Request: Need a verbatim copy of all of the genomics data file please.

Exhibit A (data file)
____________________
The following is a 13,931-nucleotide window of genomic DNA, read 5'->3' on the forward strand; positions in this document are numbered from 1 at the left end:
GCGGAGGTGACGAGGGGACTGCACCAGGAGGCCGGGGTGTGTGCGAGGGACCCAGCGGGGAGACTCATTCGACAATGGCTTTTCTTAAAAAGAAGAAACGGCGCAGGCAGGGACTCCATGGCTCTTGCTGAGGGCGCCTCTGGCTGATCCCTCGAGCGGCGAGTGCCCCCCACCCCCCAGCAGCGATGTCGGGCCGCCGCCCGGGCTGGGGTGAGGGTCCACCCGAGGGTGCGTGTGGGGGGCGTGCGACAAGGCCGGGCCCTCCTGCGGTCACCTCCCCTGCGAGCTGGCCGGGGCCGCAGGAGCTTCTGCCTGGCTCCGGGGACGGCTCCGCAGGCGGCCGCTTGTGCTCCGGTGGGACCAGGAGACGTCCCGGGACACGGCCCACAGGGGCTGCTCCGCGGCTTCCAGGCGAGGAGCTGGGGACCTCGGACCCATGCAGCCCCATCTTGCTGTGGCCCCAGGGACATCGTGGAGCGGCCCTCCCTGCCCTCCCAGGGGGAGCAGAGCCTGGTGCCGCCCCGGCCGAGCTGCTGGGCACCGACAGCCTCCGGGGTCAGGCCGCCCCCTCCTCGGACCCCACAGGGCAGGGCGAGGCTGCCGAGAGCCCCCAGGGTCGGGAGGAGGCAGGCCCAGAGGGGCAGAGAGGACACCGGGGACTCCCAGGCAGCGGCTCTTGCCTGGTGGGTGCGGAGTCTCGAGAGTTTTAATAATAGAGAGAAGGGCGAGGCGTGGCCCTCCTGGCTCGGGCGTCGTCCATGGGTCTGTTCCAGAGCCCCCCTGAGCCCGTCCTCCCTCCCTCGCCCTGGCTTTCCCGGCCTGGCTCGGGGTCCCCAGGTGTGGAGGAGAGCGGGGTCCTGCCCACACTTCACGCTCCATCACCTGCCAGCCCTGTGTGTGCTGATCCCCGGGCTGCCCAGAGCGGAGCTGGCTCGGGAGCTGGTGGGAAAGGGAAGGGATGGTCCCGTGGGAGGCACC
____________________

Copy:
The following is a 13,931-nucleotide window of genomic DNA, read 5'->3' on the forward strand; positions in this document are numbered from 1 at the left end:
GCGGAGGTGACGAGGGGACTGCACCAGGAGGCCGGGGTGTGTGCGAGGGACCCAGCGGGGAGACTCATTCGACAATGGCTTTTCTTAAAAAGAAGAAACGGCGCAGGCAGGGACTCCATGGCTCTTGCTGAGGGCGCCTCTGGCTGATCCCTCGAGCGGCGAGTGCCCCCCACCCCCCAGCAGCGATGTCGGGCCGCCGCCCGGGCTGGGGTGAGGGTCCACCCGAGGGTGCGTGTGGGGGGCGTGCGACAAGGCCGGGCCCTCCTGCGGTCACCTCCCCTGCGAGCTGGCCGGGGCCGCAGGAGCTTCTGCCTGGCTCCGGGGACGGCTCCGCAGGCGGCCGCTTGTGCTCCGGTGGGACCAGGAGACGTCCCGGGACACGGCCCACAGGGGCTGCTCCGCGGCTTCCAGGCGAGGAGCTGGGGACCTCGGACCCATGCAGCCCCATCTTGCTGTGGCCCCAGGGACATCGTGGAGCGGCCCTCCCTGCCCTCCCAGGGGGAGCAGAGCCTGGTGCCGCCCCGGCCGAGCTGCTGGGCACCGACAGCCTCCGGGGTCAGGCCGCCCCCTCCTCGGACCCCACAGGGCAGGGCGAGGCTGCCGAGAGCCCCCAGGGTCGGGAGGAGGCAGGCCCAGAGGGGCAGAGAGGACACCGGGGACTCCCAGGCAGCGGCTCTTGCCTGGTGGGTGCGGAGTCTCGAGAGTTTTAATAATAGAGAGAAGGGCGAGGCGTGGCCCTCCTGGCTCGGGCGTCGTCCATGGGTCTGTTCCAGAGCCCCCCTGAGCCCGTCCTCCCTCCCTCGCCCTGGCTTTCCCGGCCTGGCTCGGGGTCCCCAGGTGTGGAGGAGAGCGGGGTCCTGCCCACACTTCACGCTCCATCACCTGCCAGCCCTGTGTGTGCTGATCCCCGGGCTGCCCAGAGCGGAGCTGGCTCGGGAGCTGGTGGGAAAGGGAAGGGATGGTCCCGTGGGAGGCACC